Modelling for Science, for a better future - some recent outcomes

Parameterization of water vapor using high-resolution GPS data and empirical models

by Shantikumar S.Ningombam, Sridevi Jade and T.S.Shrungeshwara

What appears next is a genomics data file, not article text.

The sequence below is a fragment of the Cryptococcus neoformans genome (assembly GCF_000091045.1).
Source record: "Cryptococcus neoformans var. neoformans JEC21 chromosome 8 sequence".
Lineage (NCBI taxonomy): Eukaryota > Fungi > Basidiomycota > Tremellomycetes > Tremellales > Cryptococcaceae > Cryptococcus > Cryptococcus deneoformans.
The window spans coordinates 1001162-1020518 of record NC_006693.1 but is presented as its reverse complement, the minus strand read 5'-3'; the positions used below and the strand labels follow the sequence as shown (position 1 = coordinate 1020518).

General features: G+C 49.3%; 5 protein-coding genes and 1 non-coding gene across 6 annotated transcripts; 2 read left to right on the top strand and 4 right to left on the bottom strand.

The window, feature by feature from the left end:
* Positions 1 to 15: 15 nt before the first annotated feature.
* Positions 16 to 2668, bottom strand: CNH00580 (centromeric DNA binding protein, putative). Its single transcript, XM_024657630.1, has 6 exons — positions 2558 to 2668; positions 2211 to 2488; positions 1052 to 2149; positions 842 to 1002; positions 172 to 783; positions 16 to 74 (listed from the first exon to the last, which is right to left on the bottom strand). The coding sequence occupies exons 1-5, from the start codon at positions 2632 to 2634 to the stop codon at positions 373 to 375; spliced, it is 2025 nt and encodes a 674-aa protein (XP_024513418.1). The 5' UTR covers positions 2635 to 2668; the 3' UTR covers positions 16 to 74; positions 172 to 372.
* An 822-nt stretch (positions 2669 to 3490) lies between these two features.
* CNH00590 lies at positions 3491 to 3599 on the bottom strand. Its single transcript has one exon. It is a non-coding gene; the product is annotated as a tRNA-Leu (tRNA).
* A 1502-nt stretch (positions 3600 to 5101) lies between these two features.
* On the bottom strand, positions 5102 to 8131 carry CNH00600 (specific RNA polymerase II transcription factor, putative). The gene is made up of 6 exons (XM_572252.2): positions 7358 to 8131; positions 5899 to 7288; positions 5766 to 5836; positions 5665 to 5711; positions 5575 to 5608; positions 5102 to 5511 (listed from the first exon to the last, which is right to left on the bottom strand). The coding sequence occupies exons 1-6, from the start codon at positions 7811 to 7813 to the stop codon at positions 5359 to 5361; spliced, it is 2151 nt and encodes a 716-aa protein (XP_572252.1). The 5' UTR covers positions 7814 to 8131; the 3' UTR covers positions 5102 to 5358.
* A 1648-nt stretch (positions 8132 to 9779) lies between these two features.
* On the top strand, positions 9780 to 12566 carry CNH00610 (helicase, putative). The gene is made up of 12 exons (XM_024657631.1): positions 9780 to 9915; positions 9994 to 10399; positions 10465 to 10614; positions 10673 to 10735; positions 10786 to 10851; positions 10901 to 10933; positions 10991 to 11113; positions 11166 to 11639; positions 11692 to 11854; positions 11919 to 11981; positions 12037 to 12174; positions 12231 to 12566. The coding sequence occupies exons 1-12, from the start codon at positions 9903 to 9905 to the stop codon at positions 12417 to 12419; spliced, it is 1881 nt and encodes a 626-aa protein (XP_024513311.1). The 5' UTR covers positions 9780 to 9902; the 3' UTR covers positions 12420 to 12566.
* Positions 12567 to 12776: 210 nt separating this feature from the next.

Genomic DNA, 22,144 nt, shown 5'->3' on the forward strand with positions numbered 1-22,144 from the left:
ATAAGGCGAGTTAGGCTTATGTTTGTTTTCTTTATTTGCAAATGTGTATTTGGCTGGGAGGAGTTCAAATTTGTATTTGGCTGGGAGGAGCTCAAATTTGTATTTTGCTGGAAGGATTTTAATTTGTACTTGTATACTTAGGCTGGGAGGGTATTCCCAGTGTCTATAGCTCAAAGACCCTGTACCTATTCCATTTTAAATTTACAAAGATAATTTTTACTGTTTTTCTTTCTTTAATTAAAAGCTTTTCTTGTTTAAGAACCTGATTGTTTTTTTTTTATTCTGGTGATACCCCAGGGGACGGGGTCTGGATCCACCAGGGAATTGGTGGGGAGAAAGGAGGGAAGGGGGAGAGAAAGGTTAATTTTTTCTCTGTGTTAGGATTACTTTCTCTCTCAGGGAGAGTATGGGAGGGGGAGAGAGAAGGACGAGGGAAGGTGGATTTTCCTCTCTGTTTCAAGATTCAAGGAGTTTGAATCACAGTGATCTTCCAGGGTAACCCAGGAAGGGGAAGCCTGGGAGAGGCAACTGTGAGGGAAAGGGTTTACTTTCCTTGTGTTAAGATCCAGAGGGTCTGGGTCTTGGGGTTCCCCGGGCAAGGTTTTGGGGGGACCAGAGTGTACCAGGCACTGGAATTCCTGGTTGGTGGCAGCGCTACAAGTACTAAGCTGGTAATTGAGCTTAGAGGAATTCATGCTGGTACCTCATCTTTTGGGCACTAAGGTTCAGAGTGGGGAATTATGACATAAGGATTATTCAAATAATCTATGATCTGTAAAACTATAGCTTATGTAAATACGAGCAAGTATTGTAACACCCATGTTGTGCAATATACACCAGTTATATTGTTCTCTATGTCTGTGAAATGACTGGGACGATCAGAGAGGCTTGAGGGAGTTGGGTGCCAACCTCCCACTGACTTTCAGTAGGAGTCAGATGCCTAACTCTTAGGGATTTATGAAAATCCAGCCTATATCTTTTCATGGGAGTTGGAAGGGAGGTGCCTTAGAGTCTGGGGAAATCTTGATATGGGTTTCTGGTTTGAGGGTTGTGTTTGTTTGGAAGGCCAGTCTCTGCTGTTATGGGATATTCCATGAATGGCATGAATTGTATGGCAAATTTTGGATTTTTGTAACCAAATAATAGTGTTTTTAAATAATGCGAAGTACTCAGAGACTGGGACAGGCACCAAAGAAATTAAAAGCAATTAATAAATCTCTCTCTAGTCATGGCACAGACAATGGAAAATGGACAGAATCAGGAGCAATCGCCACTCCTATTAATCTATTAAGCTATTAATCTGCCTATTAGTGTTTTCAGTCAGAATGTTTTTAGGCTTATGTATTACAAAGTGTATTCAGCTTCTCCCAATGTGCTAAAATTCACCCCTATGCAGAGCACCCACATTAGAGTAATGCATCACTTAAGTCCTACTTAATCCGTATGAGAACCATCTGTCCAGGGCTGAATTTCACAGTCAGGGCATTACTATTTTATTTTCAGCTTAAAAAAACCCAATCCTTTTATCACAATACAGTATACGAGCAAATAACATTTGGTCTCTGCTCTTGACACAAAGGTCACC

The present work evaluates eleven existing empirical models to estimate Precipitable Water Vapor (PWV) over a high-altitude (4500 m amsl), cold-desert environment. These models are tested extensively and used globally to estimate PWV for low altitude sites (below 1000 m amsl). The moist parameters used in the model are: water vapor scale height (Hc), dew point temperature (Td) and water vapor pressure (Es0). These moist parameters are derived from surface air temperature and relative humidity measured at high temporal resolution from automated weather station. The performance of these models are examined statistically with observed high-resolution GPS (GPSPWV) data over the region (2005–2012). The correlation coefficient (R) between the observed GPSPWV and Model PWV is 0.98 at daily data and varies diurnally from 0.93 to 0.97. Parameterization of moisture parameters were studied in-depth (i.e., 2 h to monthly time scales) using GPSPWV, Td, and Es0. The slope of the linear relationships between GPSPWV and Td varies from 0.073°C−1 to 0.106°C−1 (R: 0.83 to 0.97) while GPSPWV and Es0 varied from 1.688 to 2.209 (R: 0.95 to 0.99) at daily, monthly and diurnal time scales. In addition, the moist parameters for the cold desert, high-altitude environment are examined in-depth at various time scales during 2005–2012.


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